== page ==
Friendships and social skills

Friends forever ... Developing your child's social skills is a lifetime investment.
Friends forever ... Developing your child's social skills is a lifetime investment. 

Social skills are one of the most important skill sets that develop throughout childhood and adolescence. They are specific behaviours such as smiling, making eye contact, asking and responding to questions, initiating conversation or play as well as giving and acknowledging compliments during a social exchange. These skills influence positive social and developmental outcomes, and also lay the foundation for future academic success, autonomy, interpersonal relationships, emotional awareness, and resilience.

Recent studies have shown that certain social skills; such as self control, cooperation, empathy and assertiveness influence positive classroom behaviour. Researchers argue that because these skills promote a child’s ability to complete tasks and work independently they influence their ability to learn and contribute to better relationships with teachers  and peers. The research also suggests that social skills contribute to academic success.

How can I tell whether my child needs help developing their social skills?

  • Avoids social activities/school
  • Displays inappropriate responses to verbal and nonverbal cues
  • Has difficulty initiating/maintaining social interactions
  • Has difficulty making and maintaining friendships
  • Seems disinterested in social interactions
  • Uses little eye contact

How can I help develop my child’s social skills?

One of the most effective ways you can help develop your child’s social skills is by modelling appropriate social behaviours ...

One of the most effective ways you can help develop your child’s social skills is by modelling appropriate social behaviours, providing opportunities for positive socialisations and by offering opportunities for your child to discuss their concerns with you.

  • Model positive social behaviour (e.g. greet shop assistants, be attentive during conversation, ask and respond to questions)
  • Offer suggestions on how to manage situations with peers
  • Provide opportunities for positive social engagement: Arrange playdates for your child. Enrol your child into structured social activities (e.g. drama class, a sport, art class, scouts, etc)
  • Promote your child’s autonomy and independence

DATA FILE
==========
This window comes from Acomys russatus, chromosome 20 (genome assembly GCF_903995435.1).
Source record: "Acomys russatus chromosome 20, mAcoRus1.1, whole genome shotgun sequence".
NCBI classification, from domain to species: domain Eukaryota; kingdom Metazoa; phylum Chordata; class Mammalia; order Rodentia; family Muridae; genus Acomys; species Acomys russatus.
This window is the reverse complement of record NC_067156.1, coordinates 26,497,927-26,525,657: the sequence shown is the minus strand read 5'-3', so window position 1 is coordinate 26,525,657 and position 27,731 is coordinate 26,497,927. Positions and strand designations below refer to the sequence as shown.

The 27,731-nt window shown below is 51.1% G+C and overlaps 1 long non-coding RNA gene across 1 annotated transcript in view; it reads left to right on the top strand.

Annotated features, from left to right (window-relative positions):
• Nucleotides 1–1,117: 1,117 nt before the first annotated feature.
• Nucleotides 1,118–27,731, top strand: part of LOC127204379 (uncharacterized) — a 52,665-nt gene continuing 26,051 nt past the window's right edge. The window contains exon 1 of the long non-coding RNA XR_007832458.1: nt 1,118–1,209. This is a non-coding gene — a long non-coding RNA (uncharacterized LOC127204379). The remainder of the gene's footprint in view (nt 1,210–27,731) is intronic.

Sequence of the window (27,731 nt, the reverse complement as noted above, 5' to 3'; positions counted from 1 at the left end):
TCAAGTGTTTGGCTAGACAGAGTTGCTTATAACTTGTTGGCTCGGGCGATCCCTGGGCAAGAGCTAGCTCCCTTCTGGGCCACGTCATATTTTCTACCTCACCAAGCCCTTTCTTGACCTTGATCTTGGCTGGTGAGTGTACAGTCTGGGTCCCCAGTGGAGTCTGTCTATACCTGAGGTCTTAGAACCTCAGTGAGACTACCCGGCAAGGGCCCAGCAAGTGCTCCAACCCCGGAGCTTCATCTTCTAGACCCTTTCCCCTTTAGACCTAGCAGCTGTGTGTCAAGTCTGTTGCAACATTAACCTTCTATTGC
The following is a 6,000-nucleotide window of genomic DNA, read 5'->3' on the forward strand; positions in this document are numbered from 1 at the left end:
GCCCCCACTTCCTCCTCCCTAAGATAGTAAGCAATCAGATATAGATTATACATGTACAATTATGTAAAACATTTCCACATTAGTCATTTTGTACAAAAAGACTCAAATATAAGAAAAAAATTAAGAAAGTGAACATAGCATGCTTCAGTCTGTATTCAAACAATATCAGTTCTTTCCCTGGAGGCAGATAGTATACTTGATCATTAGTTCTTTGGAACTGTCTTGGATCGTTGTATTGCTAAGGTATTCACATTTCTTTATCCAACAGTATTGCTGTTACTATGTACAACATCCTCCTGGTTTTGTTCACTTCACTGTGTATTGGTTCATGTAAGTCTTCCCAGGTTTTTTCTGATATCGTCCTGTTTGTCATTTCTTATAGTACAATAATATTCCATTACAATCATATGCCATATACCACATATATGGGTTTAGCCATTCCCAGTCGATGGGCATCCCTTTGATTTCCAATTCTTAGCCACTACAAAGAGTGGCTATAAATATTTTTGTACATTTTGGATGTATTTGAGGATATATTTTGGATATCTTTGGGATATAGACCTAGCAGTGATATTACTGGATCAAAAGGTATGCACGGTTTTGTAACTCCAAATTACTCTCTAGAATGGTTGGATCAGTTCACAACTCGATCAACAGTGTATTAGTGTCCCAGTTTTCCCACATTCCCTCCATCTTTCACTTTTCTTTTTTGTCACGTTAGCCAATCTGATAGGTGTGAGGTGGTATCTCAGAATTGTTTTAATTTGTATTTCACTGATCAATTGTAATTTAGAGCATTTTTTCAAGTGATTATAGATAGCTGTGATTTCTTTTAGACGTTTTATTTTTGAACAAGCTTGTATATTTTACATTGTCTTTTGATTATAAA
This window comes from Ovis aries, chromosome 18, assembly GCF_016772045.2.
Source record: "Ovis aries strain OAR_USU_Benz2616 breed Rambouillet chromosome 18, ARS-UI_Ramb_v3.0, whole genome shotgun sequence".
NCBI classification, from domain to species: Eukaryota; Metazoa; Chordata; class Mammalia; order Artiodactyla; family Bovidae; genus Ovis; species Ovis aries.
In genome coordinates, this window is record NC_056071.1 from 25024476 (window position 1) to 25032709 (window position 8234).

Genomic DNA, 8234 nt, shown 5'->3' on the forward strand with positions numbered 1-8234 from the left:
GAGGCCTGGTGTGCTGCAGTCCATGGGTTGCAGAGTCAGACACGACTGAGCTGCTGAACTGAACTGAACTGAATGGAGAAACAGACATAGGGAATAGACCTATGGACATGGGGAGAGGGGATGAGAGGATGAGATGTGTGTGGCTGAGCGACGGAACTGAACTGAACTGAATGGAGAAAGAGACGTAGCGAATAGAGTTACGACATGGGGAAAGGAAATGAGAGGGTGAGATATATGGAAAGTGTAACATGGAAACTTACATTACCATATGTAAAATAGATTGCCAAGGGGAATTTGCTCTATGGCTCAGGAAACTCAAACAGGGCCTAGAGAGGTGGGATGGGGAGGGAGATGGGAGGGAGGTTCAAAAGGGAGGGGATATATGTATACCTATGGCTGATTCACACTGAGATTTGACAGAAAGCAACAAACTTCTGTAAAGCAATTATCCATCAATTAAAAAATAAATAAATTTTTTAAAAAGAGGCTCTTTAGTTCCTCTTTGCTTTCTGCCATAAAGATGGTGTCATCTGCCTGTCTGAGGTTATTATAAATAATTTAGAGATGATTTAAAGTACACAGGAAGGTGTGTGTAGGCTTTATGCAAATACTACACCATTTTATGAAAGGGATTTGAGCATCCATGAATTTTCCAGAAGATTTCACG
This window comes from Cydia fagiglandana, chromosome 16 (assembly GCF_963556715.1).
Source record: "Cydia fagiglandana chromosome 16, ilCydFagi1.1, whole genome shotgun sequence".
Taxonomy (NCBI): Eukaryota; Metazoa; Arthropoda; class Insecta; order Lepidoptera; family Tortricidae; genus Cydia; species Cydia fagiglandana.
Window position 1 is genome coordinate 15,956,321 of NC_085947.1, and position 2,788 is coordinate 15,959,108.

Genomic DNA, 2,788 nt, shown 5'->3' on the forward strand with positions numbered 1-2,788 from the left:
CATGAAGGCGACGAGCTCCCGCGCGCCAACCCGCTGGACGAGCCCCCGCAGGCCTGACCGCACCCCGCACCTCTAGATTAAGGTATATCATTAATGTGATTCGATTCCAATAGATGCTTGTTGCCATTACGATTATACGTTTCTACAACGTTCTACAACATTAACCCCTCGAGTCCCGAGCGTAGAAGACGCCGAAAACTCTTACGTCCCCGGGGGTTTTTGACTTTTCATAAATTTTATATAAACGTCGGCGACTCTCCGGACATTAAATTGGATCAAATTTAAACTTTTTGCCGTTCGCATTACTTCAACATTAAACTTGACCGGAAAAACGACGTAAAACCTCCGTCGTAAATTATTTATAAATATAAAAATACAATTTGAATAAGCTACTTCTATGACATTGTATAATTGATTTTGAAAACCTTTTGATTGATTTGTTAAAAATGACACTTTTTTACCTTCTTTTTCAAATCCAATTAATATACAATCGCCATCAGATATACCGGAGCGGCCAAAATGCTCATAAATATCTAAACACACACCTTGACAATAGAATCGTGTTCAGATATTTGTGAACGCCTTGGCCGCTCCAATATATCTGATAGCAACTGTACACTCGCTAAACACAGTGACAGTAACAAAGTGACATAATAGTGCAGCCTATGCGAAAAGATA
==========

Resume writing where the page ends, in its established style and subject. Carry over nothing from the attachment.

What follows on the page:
• Discuss issues such as teasing, bullying and exclusion with your child and brainstorm ideas to manage these situations with them.
  • Encourage and help your child develop the two components of learning-related social skills: interpersonal skills - such as positive peer interaction, sharing and respecting other children. Work related skills - such as listening, following directions, appropriate group participation, staying on task and organisation.

Another important issue to remember is that some social deficits, such as significant language and communication delays, atypical or ritualistic play, and persistent worries about attending school and social events may also be a sign that your child suffers from social anxiety or  a developmental disorder. If this is the case, it is important to discuss your concerns with a GP or psychologist.

How can schools help with social skills?


Social issues commonly arise in primary and secondary school for different reasons. New students take time to settle; established students often report difficulties within their friendship groups in terms of peer dynamics or resolving conflict with other same-aged peers. Referrals to the school counsellor or local private psychologist typically occur when parents are concerned about their child’s ability to make and maintain friendships.

Schools can help students to develop social skills through activities designed to encourage listening skills, empathy and understanding. Effective activities for teachers to boost social skills include “Tell Me A Story” (6-12 years) and “The Likes of Youth” (9-16 years). Similarly, “Circle Time” is a regular meeting among students in the classroom setting on a daily or weekly basis. Students and teachers commonly experience positive outcomes with specialized program and resources when students have the opportunity to regularly practice pro-social behaviour.

Recommended Resources:

There are useful books for children aged 4-8 years to develop social skills such as the How to be a Friend: A guide to making and keeping friends. For children aged 7 to 12 years consider  Learning About Friendship and The Social Skills Menu.

Programs and workshops such as Quirky Kid Clinic’s ‘The Best of Friends’ are a great way to practice and develop social skill in a small group or large school setting.

Information provided by the Quirky Kid child psychology clinic. Find out more about developing social skills at the Quirky Kid website.